Yes I know! The Book of the Month post is already up, yet here is another book review in May. I do have to admit to forgetting that there are 31 days in this month. However, since it doesn’t affect my winning choices for the month, I decided to throw the rule book out and post it anyway. You know me, typical reckless daredevil!
Today’s review was recommended by the Puzzle Doctor and dedicated blog reader, JFW. I’ve not read much by Kate Ellis, but I remember enjoying her work, so decided it was time to delve back in. A High Mortality of Doves is the start of a new series set just after WW1. There is no preamble in this story, with Ellis diving straight into the middle and thick of things. There is a serial killer on the loose, terrorising the women of a Derbyshire village. Readers know they are lured out by letters purporting to be from brothers, fiancés, sons, who the women believe to have been killed in the war. Each letter demands secrecy and the promise to meet at an isolated location. It is a given that such women go to the appointments and it is also a given that they end up stabbed in the chest with a bayonet. Eventually Scotland Yard are called in and Inspector Albert Lincoln has the unenviable task of tracking down the killer. But will he be able to find them or not?
I think there is a lot for readers to enjoy in this one, especially for those who are fans of interwar set mystery novels, with female leads, such as those series by Jacqueline Winspear and Frances Brody. Though I would say Ellis bucks some of the trends those sorts of series generate. The female emancipation thread, for instance, certainly gets an interesting kick. For those who like fully fleshed out characters with back stories then this story will be right up your street, with Ellis being a dab hand at saying a lot in a few words. The narrative unfolds through different character focuses, although Flora Winsmore, the local doctor’s daughter and the Inspector are the main ones to carry the tale. As to the Inspector, I would say he definitely eschews the Great Detective mould, revealing himself to be vulnerably fallible in a number of areas. This of course makes him a more interesting read. Though in fairness it is not just him who makes a wrongful arrest, as it is hard for the police to pinpoint a specific suspect, despite unusual crime scene clues. The limited nature of the clues does make the investigation drag at times though, as the Inspector has to catch the killer in the act so to speak, before he can make the correct arrest. However, readers may feel the ending more than makes up for this, as it is certainly Surprise, with a capital S. I can definitely envisage such an ending being a big talking point for any book group discussion. Given the ending, it is interesting to see where future books in the series will go next and in fact there is no waiting required as the second book in the series, The Boy Who Lived with the Dead (2018), came out last December, getting another thumbs up from the Puzzle Doctor.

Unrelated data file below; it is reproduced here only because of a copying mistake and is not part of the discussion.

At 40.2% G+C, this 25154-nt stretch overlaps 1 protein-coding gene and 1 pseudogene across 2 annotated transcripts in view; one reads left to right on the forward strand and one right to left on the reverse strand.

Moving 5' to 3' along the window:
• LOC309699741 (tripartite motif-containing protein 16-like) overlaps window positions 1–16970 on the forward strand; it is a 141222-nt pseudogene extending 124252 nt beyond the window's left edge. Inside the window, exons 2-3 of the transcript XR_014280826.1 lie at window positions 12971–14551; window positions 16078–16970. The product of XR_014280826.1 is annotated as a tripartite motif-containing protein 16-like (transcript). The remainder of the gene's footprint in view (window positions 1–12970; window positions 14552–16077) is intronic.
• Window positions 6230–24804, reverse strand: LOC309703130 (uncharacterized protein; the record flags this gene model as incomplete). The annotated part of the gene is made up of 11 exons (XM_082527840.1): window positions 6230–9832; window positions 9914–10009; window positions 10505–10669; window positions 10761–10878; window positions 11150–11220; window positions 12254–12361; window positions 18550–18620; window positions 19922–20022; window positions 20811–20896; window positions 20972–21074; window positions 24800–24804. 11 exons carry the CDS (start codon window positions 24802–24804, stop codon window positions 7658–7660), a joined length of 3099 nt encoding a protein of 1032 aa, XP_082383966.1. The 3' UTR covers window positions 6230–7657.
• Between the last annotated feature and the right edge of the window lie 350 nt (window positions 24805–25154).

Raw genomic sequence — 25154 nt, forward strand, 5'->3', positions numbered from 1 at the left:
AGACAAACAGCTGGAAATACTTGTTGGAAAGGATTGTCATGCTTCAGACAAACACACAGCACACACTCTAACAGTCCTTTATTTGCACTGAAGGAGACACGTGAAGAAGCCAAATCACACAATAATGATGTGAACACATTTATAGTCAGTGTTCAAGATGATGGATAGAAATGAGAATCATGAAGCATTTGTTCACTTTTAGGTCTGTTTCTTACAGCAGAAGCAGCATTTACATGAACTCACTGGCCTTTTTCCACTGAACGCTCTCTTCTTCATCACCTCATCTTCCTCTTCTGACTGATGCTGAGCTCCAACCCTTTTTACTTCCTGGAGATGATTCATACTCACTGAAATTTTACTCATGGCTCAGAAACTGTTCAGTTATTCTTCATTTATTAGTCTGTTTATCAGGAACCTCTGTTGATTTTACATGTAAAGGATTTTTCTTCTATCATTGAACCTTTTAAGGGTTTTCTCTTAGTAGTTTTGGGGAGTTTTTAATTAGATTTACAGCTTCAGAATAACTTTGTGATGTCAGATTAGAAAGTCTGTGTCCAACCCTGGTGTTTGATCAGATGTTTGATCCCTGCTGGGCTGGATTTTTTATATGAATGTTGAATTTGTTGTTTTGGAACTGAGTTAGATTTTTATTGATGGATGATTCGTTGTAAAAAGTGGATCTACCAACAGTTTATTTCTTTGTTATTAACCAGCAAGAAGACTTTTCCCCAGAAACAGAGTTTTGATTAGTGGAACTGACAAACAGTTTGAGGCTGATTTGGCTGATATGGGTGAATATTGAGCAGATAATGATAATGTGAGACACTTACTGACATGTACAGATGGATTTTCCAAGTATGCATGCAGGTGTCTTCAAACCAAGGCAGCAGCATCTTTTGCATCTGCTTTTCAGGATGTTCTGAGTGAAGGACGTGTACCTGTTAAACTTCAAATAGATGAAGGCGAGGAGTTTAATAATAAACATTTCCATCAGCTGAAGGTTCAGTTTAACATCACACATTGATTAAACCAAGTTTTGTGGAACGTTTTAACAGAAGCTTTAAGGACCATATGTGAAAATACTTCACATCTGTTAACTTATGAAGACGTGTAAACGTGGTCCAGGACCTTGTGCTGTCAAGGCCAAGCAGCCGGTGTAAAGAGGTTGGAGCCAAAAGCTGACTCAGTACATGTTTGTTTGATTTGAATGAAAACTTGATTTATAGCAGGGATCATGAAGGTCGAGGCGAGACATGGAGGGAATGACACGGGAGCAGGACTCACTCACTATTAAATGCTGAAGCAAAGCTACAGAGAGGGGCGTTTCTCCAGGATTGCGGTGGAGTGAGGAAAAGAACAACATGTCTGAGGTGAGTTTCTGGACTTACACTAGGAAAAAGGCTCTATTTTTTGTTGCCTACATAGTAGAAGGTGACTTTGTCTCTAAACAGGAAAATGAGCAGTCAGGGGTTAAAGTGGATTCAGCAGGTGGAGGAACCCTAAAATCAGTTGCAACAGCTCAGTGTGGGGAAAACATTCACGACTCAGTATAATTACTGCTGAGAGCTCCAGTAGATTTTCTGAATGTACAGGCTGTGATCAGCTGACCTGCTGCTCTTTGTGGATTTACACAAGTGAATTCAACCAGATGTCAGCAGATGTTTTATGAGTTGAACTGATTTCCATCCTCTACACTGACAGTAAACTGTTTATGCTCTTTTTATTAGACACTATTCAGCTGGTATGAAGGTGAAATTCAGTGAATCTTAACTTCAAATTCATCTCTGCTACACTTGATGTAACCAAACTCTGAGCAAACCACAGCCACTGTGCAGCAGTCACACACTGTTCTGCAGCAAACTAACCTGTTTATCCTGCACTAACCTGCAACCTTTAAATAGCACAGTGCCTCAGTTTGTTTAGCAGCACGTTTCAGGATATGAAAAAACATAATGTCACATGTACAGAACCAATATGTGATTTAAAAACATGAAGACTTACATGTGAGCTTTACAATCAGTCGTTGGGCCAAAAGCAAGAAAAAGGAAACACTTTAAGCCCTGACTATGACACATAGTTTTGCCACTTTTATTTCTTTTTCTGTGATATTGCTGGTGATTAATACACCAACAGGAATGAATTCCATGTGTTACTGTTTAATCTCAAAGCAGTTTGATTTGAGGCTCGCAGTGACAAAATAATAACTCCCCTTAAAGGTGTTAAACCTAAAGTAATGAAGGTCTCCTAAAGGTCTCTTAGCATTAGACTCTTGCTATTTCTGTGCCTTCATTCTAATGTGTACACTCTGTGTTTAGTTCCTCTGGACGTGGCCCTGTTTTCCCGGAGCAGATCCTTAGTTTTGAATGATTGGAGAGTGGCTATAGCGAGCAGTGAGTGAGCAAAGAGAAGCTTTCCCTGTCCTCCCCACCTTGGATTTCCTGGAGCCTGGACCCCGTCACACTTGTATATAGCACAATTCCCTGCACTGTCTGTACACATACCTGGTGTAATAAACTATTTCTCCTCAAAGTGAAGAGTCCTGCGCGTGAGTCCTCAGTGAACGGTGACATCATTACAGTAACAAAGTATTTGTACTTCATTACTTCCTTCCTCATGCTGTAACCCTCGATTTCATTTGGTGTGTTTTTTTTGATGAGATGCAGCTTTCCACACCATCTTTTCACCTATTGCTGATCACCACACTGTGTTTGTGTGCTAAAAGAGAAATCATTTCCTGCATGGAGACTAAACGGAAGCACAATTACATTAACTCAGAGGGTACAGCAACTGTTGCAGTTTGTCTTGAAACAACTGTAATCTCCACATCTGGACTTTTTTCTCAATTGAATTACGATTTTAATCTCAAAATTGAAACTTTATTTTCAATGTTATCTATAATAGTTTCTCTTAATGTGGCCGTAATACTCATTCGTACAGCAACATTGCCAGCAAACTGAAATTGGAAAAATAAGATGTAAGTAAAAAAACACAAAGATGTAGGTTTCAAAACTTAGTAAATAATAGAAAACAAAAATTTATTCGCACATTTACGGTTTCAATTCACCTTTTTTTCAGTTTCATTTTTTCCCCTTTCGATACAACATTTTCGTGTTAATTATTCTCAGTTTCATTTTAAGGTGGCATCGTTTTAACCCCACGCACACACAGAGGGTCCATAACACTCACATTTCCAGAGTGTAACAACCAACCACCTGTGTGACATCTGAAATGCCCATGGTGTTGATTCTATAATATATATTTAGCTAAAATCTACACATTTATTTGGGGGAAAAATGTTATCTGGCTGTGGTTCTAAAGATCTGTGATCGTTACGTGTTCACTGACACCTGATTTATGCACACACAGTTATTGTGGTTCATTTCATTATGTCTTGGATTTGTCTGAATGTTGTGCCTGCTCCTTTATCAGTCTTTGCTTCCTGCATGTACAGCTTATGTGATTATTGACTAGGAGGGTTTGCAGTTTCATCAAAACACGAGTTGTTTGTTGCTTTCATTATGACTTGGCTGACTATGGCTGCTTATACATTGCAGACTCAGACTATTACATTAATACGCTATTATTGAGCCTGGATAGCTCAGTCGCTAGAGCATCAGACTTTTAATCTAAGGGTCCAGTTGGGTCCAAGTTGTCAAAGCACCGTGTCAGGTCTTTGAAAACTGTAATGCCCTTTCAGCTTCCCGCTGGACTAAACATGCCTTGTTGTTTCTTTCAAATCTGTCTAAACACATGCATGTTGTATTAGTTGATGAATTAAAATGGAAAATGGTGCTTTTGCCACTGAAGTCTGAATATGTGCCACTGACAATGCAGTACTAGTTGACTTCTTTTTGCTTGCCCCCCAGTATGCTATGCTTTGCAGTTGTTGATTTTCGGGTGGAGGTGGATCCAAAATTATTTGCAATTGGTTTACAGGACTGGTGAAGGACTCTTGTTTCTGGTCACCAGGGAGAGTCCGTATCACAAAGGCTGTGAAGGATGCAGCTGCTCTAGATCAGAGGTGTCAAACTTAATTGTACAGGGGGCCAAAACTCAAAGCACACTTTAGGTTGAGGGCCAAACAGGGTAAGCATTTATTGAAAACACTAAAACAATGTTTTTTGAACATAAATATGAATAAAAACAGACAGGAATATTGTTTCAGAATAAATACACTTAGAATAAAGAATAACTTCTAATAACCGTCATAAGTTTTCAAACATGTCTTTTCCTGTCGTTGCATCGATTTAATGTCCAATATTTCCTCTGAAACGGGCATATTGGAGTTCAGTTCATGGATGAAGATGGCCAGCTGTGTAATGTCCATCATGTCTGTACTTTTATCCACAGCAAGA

Calendar of Crime: January (8) Month related item on the cover